Do transit riders prefer to use your app or visit your website? Where do they spend more time? And what can this indicate about your ridership numbers?
If you don’t know, that’s fine since I’ll be talking about the mobile world we’re in and the three mediums that people use to find information – desktop, mobile web, and mobile apps. People use these three mediums in different ways. But, as it becomes more socially demanding to give information instantly, what does this mean for your transit agency?
Dealing with limited funds means you need to be strategic on where to invest. And with the issue of ridership decline at the forefront of most minds, the search to allocate budgets on items that will counteract declining ridership becomes apparent. One thing helping increase ridership is traveler information (TI) and its connection to passenger satisfaction.
It’s All in the Numbers
When trying to decide where you should spend your effort and resources developing TI tools, these numbers show you that you need both – app and web. To break it down in the simplest way possible: riders find you and your brand through the web, but they spend most of their time in apps.
Where do we Spend our Time?
The amount of time spent in any given medium showcases how much engagement there is with your product. So, the more time spent on your agency’s website or app allows you to assess your ridership. If time is up year over year, that should indicate that more people are using your app/website and if more people are using your service, it should mean ridership is beginning to increase.
There are three different forms of media to consider: mobile apps, desktop (web), and mobile web (using your mobile device’s browser).
Since 2013, all of these have seen incredible growth – mobile apps top the chart with an increase of 111%. Mobile web is up 62% since 2013 but is starting to level off as it only saw a 5% growth from 2015. Desktop usage is still technically up from 2013, but is actually on a downward trend, dropping 11% since 2015. This isn’t to say desktop usage is dead but instead indicates that when we search the web, we are doing so more on our mobile devices.
Mobile App vs. Mobile Web
The full audience of each medium (a.k.a. the reach) has risen over the past few years. Since 2014, the average monthly audience for mobile apps is up 45%, but mobile web is up a whopping 82% - which goes to show that web usage is still going strong. This data strengthens the argument that you shouldn’t try to limit your TI spending on just one option (app or web).
Making this case more interesting, even though unique mobile web visitors is up 82% since 2014, actual time spent (minutes per visitor) is down 27%. So, while more people seemingly find your website through a browser, they are drawn to use an app after their initial discovery of your agency. So, this means that riders are likely to search for your agency and if you have a link to download your mobile app on your website, download the app and use that for the remainder of their trip.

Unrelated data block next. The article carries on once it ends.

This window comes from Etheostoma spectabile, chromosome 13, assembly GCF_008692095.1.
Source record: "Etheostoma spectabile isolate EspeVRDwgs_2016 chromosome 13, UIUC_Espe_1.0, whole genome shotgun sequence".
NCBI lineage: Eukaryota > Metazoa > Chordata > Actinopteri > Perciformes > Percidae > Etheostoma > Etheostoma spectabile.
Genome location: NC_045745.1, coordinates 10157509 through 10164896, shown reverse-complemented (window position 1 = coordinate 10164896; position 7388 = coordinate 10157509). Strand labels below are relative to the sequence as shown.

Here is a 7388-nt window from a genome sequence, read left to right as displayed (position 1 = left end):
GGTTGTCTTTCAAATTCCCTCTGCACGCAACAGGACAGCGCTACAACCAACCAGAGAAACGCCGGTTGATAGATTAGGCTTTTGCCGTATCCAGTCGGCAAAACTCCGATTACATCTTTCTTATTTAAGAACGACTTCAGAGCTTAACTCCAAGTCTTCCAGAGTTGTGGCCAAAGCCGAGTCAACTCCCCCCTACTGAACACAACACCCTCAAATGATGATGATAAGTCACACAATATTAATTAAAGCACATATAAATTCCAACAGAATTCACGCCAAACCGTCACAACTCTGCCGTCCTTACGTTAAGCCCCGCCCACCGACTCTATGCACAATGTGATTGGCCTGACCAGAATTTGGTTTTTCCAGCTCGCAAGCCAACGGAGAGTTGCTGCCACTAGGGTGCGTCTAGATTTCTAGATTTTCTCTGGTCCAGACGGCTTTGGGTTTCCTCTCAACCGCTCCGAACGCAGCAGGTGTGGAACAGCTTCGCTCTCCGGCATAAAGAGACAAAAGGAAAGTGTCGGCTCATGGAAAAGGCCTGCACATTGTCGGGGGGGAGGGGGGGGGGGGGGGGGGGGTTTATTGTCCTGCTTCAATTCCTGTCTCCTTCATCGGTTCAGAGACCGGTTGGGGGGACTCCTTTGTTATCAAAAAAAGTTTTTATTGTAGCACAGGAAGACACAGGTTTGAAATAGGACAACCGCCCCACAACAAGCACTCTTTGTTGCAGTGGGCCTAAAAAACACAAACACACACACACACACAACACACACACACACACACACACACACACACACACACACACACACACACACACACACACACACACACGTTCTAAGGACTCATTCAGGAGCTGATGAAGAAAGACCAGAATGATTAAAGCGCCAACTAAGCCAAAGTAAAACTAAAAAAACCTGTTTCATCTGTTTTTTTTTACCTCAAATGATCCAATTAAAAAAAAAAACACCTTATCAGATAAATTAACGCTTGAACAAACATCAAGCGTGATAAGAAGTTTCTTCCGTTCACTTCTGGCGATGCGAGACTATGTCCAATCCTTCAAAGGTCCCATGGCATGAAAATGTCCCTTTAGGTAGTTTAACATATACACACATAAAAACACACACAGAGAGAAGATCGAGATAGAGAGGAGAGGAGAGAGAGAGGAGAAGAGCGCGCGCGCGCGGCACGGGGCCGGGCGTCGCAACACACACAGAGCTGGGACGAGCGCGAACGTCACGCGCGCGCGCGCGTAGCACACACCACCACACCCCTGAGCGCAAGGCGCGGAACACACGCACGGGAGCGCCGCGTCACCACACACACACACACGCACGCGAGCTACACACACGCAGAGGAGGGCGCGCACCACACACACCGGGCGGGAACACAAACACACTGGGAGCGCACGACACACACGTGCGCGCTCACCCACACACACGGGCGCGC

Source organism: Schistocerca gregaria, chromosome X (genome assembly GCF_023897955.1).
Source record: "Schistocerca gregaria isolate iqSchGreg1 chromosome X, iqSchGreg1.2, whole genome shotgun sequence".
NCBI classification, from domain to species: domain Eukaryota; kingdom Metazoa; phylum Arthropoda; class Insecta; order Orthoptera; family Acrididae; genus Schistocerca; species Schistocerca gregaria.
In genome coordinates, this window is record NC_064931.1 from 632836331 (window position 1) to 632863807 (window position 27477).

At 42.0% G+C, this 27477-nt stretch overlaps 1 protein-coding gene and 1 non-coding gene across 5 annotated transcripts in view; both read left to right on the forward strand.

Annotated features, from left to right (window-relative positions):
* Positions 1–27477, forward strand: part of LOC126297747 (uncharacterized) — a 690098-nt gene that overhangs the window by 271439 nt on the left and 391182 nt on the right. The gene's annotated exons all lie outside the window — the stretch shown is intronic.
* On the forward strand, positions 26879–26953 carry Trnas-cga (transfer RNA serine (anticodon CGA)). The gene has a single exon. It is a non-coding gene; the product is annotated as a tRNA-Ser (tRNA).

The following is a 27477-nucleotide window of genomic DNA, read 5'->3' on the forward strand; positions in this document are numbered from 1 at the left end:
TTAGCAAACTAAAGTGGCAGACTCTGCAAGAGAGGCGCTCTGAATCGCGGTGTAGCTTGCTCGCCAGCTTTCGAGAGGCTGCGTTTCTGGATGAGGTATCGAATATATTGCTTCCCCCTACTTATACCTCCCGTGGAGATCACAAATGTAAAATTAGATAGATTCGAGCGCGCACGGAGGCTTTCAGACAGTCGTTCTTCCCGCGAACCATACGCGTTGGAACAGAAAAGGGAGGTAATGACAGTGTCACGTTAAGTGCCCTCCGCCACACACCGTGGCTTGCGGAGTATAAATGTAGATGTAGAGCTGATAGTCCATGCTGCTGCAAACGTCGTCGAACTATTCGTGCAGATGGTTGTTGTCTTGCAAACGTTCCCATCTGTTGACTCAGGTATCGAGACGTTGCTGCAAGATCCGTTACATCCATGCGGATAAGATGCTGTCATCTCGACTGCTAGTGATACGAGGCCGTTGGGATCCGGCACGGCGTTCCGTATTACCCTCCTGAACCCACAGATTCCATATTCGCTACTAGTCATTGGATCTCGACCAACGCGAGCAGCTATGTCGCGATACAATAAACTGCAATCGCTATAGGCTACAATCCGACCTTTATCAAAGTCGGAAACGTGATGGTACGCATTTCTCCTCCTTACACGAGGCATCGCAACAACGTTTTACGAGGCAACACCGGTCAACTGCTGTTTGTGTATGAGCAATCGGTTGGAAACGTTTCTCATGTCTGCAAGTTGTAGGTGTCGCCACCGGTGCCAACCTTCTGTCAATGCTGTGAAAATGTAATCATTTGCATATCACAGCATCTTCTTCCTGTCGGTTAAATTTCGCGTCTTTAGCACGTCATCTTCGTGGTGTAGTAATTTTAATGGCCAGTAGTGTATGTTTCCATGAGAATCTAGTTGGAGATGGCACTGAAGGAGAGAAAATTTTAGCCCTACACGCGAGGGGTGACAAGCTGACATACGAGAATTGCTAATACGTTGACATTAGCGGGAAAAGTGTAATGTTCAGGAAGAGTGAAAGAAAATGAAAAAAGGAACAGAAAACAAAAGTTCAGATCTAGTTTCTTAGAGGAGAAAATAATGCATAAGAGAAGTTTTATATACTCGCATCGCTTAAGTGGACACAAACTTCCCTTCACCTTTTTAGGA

Comparing unique monthly visitors and average monthly minutes drives home the point that you need both a web and app presence to satisfy society’s trends of finding and using information. People are three times more likely to find something about your agency using the web than searching for an app. However, their time spent on your app is 20 times higher compared to your website.
To reiterate: your agency needs the web to cast a big net to get the eyeballs looking, which then generates a bigger audience for your app.
Traveler Information is Omni-channel
Presenting your riders with information isn’t limited to web and mobile apps. There are so many other ways that you can help give your riders information: wayside signage, call centers, automated phone systems, SMS text notifications, on-vehicle (on-car) signage – and the list goes on and on. It’s been said before, but information empowers your riders to make their own decisions. Therefore, the more chances you have to give them the information they crave, the more likely their satisfaction will increase. If their satisfaction increases then ridership has a chance to increase as well.
Digital technology has changed the environment– it’s a new playing field. So, while you are likely dealing with limited funds, to improve customer satisfaction (and, in turn, increase ridership) with information requires an omni-channel strategy. Everyone is figuring out the best way to adapt to the digital world. Even luxury brands, often prone to stay in their traditional lanes, are starting to expand their use of the digital environment. Why? Because it is essential to change with the times or choke on the dust of the past.
Technology is shifting how we deal with and find information. And it will be evolving forever. Only time will show us what will be the next breakout medium. This is an exciting area to keep a watch on to see how TI develops. Are you ready for what’s next?
Check out some of my other blogs that deal with the importance of your traveler information:
Your Riders are Okay with Delays (As Long as You Let Them Know the Cause)
Usability: Can Your Riders Find Information Easily?
Bruce’s 25 years of experience in building, designing, and implementing Traveler Information solutions for the Public Transit Industry have afforded him a rich and diverse industry, solutions, and technical background.
Bruce develops the strategic vision and detailed plans for the Trapeze Traveler information suite, makes important contributions to the design and functionality of the products and he ensures that the ongoing development of is driven by customer and market needs and demands.